Remembering Mom – the Funny Side of Dementia

From 2013 through most of 2014 I was my mother’s full-time caregiver, living with her to assess her failing health.  I took her to numerous doctors to be eventually diagnosed with Lewy Body Dementia by one and Alzheimer’s Disease by another, and I eventually placed her in a wonderful nursing home. I learned a great deal about how the brain works when one has dementia which I might write about another time.  Right now, though, I choose to remember only the funny things she said.  Some of these I posted on Facebook as they happened.  I compile these for your enjoyment:

1.  When we first moved into our apartment, one evening I had to go out for a few hours.  As our landline phone had not yet been installed, I gave my mother my cell phone (a small Blackberry) and instructed her that all she needed to do was push ‘S’ and she could speak to me. I slowly repeated the instructions to make sure she understood and she said, “Yes.  I understand.  I pick this up and I push ‘S’.  But I do have one question.  Where’s the phone?”

2. From an era past: This morning as we’re leaving the Chiropodist, Mom says, “I need to go to the bathroom, but I can’t go here”. So, I ask why not. She replies, “Because I don’t have any change for a tip.”

3.  My mother yesterday morning: “Is March first April Fool’s Day?” (I just couldn’t make this stuff up!)

4.  Went shopping today and bought Mom 3 pairs of pajamas. She had a hard time with this. First, I tried saying “consider it an early birthday present”. That didn’t work. I finally convinced her that I bought them because I was tired of looking at her in her old tattered ones, so in effect I bought them to please myself. Even then, she asked, “will they fit you?” I said, “No, they’re too small for me”. She replied, “So, you can’t wear them after I die?” (She’s 92.) “No, Mother, I won’t be wearing your pajamas after you die!” After much debate and me convincing her I got them all on sale, she finally conceded. Whew!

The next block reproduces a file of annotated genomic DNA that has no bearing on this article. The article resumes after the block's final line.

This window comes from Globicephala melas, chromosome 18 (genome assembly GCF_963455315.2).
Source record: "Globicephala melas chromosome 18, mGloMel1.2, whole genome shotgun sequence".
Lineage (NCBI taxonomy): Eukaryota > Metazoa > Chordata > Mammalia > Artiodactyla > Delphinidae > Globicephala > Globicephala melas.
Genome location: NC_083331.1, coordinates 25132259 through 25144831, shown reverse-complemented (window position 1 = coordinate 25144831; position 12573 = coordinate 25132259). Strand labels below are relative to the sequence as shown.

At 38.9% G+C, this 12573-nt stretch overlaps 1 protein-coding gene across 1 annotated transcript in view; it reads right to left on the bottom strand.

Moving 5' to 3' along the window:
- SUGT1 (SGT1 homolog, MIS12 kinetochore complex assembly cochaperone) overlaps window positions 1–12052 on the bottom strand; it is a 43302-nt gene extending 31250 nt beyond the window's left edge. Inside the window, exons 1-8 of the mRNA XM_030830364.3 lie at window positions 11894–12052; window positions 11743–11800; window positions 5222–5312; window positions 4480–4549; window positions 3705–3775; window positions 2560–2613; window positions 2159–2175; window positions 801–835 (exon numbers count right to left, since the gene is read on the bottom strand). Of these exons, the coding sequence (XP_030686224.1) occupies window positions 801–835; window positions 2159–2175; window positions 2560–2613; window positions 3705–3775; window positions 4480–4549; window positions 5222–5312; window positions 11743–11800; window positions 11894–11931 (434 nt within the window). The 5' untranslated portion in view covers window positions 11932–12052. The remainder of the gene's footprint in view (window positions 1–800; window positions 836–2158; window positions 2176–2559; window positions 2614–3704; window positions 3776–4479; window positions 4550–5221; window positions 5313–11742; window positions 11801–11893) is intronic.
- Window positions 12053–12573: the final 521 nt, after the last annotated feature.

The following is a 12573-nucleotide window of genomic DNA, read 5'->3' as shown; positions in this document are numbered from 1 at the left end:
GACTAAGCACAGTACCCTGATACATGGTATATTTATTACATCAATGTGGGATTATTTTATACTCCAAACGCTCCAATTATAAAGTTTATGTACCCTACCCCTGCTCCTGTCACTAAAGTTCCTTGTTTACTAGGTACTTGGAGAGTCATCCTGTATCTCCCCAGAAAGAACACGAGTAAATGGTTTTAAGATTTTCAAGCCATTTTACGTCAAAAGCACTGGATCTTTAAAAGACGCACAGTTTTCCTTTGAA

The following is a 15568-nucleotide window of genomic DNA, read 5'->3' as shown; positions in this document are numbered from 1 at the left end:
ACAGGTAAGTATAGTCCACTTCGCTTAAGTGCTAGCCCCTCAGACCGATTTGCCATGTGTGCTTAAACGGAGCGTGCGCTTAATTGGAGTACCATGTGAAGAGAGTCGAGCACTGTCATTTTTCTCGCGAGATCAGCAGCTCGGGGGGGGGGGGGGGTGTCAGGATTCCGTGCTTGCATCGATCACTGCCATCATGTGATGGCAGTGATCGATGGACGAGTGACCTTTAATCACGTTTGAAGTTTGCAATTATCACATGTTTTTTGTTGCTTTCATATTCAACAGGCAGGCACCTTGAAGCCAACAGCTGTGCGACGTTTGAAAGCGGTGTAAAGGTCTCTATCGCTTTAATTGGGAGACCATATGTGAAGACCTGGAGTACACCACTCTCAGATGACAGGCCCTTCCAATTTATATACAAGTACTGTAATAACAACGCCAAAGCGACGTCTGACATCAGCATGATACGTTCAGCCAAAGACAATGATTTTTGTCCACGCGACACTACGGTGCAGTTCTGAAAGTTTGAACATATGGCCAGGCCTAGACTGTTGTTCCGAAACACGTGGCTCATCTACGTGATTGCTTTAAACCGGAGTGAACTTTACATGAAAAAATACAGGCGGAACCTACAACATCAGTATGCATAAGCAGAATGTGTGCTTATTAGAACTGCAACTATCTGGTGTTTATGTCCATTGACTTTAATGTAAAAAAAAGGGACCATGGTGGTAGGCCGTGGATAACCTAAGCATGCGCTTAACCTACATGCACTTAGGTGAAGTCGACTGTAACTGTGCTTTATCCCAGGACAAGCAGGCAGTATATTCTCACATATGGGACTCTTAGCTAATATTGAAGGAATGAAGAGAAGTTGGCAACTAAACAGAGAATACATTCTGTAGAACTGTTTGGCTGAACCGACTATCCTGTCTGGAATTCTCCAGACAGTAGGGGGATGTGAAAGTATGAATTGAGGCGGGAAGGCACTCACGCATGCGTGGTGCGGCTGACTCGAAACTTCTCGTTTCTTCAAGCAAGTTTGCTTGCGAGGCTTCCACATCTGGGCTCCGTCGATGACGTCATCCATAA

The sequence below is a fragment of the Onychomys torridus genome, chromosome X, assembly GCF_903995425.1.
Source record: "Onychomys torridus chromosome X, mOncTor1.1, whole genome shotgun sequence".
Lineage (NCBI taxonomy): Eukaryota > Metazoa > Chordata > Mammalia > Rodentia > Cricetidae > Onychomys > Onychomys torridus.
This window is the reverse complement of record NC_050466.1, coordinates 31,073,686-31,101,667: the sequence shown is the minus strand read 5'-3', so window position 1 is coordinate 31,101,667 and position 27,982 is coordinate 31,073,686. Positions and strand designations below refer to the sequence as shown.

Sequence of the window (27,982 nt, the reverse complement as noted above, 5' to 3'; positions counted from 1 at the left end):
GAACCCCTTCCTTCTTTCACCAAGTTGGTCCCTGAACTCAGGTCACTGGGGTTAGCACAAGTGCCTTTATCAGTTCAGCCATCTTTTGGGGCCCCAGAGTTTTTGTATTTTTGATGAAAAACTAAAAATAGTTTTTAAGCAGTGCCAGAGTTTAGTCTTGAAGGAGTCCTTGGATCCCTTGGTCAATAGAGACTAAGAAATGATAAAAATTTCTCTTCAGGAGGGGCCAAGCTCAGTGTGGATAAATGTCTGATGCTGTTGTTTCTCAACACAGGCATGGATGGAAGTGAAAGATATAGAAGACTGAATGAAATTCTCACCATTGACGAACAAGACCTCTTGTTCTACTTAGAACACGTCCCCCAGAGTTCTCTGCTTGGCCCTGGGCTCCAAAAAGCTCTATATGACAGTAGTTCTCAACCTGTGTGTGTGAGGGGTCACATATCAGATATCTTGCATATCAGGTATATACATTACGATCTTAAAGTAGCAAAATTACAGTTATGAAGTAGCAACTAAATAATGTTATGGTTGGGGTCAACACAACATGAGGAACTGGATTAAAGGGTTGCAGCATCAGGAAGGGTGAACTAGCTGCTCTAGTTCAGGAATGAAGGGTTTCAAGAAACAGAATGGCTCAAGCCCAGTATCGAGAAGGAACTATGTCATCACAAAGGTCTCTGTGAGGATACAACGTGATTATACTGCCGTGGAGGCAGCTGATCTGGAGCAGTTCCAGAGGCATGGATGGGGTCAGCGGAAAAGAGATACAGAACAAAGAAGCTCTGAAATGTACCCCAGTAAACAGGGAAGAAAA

5.  Okay, so maybe I have a warped sense of humour, but it really made me chuckle tonight when my Mom said, “I think I’d better go to bed. I just wrote a Christmas card to a dead person.”

6.  The conversation tonight while I’m washing the dishes and Mom is still sitting at the table:
Mom: “On the shelf over the TV, is that tall thing a candle?”
Me: “Yes, it is.”
Mom: “So if the lights went out, it would shed a lot of light.”
Me: “Yes, it would. I have lots of candles. We don’t have to worry.”
Mom: (singing) “Where was little Johnny when the lights went out. That’s an old song. Do you know it?”
Me: “No, I don’t”
Mom: “Down by the river with his dickie hanging out!”

As difficult as it was to watch my mother’s brain slowly die over these months, I will always remember and cherish that time with her.  Many conflicted with dementia are negative and grumpy, but she was consistently cheerful and content during this phase.  For that I am grateful.

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1 Comment

  1. I (with my wife’s help) took care of my mother with dementia for over ten years, during most of which she was unable to carry on a conversation. Twenty years have since passed, and even after all this time, I find it very hard to talk about….so I’ll say no more, except I well know what you went through.


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